“Those are not inexpensive these days,” Precourt said. “We need to make sure there’s a good return on investment, and the stadium is in a market where we can succeed for the long term and be sustainable and vibrant.”

Here are some other takeaways from the interview:

Timeframe

Precourt said there is no deadline by which a decision must be made. The timing of their potential move will hinge on how soon PSV can find a suitable stadium site, he said.

Temporary venue

PSV has initiated conversations with The University of Texas at Austin for MLS games to be played at Mike A. Myers Stadium, the university’s 20,000-capacity facility at 707 Clyde Littlefield Drive, Austin. The stadium is home to UT’s soccer and track and field programs. However, a deal has not been finalized, Precourt said.

“We think that Mike Myers Stadium would be a very attractive temporary home for MLS, but it would be premature to discuss actual plans,” he said.

San Antonio

PSV said it is up to MLS leadership on whether it expands to San Antonio, which submitted a bid to become one of two new franchises in the league earlier this year. San Antonio leadership is seeking clarification from the league on what the possibility of a club operating in Austin means to its bid.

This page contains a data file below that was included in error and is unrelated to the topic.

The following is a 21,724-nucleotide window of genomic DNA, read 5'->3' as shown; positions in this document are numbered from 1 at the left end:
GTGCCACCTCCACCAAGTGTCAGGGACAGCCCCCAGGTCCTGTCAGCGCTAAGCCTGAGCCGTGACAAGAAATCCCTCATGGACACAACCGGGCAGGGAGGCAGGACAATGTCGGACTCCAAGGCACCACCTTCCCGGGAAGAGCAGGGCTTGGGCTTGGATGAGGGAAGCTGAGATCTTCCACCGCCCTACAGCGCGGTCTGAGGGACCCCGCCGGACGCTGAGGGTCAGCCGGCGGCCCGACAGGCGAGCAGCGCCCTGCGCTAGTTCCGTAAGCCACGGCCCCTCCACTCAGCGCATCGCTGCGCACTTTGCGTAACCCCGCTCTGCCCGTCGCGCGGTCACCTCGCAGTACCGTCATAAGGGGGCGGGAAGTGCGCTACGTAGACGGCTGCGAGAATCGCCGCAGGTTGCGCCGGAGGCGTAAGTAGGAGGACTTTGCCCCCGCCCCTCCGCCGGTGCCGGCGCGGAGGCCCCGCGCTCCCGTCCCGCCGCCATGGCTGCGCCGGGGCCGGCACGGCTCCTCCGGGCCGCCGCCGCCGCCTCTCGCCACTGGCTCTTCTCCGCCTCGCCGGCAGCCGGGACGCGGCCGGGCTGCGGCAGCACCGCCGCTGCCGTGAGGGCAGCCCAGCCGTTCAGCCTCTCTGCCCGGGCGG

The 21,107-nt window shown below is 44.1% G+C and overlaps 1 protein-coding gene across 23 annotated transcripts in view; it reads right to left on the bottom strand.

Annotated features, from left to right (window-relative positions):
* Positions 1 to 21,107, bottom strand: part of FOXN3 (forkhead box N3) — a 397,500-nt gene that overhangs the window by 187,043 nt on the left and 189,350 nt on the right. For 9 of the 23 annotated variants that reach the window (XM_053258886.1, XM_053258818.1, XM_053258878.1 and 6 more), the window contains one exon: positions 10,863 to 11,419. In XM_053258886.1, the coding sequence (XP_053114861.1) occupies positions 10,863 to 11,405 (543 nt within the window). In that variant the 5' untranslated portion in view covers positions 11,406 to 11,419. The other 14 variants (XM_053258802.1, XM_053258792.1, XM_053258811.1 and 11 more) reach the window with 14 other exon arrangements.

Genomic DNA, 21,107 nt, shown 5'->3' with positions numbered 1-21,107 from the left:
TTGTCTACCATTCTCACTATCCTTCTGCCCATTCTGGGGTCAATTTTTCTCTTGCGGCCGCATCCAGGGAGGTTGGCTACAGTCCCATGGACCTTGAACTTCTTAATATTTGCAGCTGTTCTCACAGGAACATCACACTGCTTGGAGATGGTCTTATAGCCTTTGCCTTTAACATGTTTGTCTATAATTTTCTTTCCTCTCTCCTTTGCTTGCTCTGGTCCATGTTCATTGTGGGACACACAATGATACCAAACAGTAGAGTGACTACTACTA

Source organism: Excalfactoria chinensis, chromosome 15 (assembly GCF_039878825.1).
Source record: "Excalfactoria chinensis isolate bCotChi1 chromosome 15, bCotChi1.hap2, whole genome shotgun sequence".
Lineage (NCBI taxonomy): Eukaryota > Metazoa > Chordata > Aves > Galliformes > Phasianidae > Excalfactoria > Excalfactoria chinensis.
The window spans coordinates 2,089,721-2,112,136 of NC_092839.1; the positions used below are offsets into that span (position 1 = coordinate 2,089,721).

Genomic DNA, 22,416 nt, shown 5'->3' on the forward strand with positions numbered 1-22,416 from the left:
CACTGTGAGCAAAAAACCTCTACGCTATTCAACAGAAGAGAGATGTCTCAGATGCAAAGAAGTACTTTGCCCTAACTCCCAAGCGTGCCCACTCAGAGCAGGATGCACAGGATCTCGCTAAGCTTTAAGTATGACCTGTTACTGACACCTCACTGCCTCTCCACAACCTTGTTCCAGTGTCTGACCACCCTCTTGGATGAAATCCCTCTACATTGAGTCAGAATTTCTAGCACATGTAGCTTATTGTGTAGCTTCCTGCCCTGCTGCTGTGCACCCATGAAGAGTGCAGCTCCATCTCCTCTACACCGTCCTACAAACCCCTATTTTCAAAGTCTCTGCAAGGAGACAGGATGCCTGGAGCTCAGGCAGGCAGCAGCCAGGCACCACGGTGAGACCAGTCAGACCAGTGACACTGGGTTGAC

Minor league team

It remains to be seen how having an MLS team in Austin could affect plans to bring a minor league team to the city. A team was slated to begin play in the United Soccer League, which is a division below MLS, in the 2019 season.

Team name

PSV said it welcomes suggestions for a team name. Earlier this year, MLS registered trademarks for “Austin Athletic” and “Austin FC.” Precourt said the league took those steps as part of its own research into Austin as a potential expansion city. Team name suggestions can be sent to inquiries@mls2atx.com.

Austin City Council Member Sabino “Pio” Renteria made his own pitch on Twitter on Tuesday:

How to get involved

Fans can stay up-to-date on the effort to bring an MLS club to Austin by registering at http://mls2atx.com.

The MLS in Austin Supporters Group will meet Sunday at Haymaker, 2310 Manor Road, Austin, to rally behind the effort to bring MLS to Austin. The rally will take place at 7:30 p.m. The group also plans to follow Columbus Crew games in the 2018 season.

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COMMENT
  1. So full of lies. He knows exactly what this does to the Austin USL franchise and the San Antonio MLS effort – it will kill both.

    Funny how the total failure of Austin to support the Aztex doesn’t factor into any of this – the MLS wants a franchise in Austin come hell or high water as long as some sucker foots the bill for a stadium.

JJ Velasquez
The Central Austin editor since 2016, JJ covers city government and other topics of community interest—when he's not editing the work of his prolific writers. He began his tenure at Community Impact Newspaper as the reporter for its San Marcos | Buda | Kyle edition covering local government and public education. The Laredo, Texas native is also a web developer whose mission is to make the internet a friendly place for finding objective and engaging news content.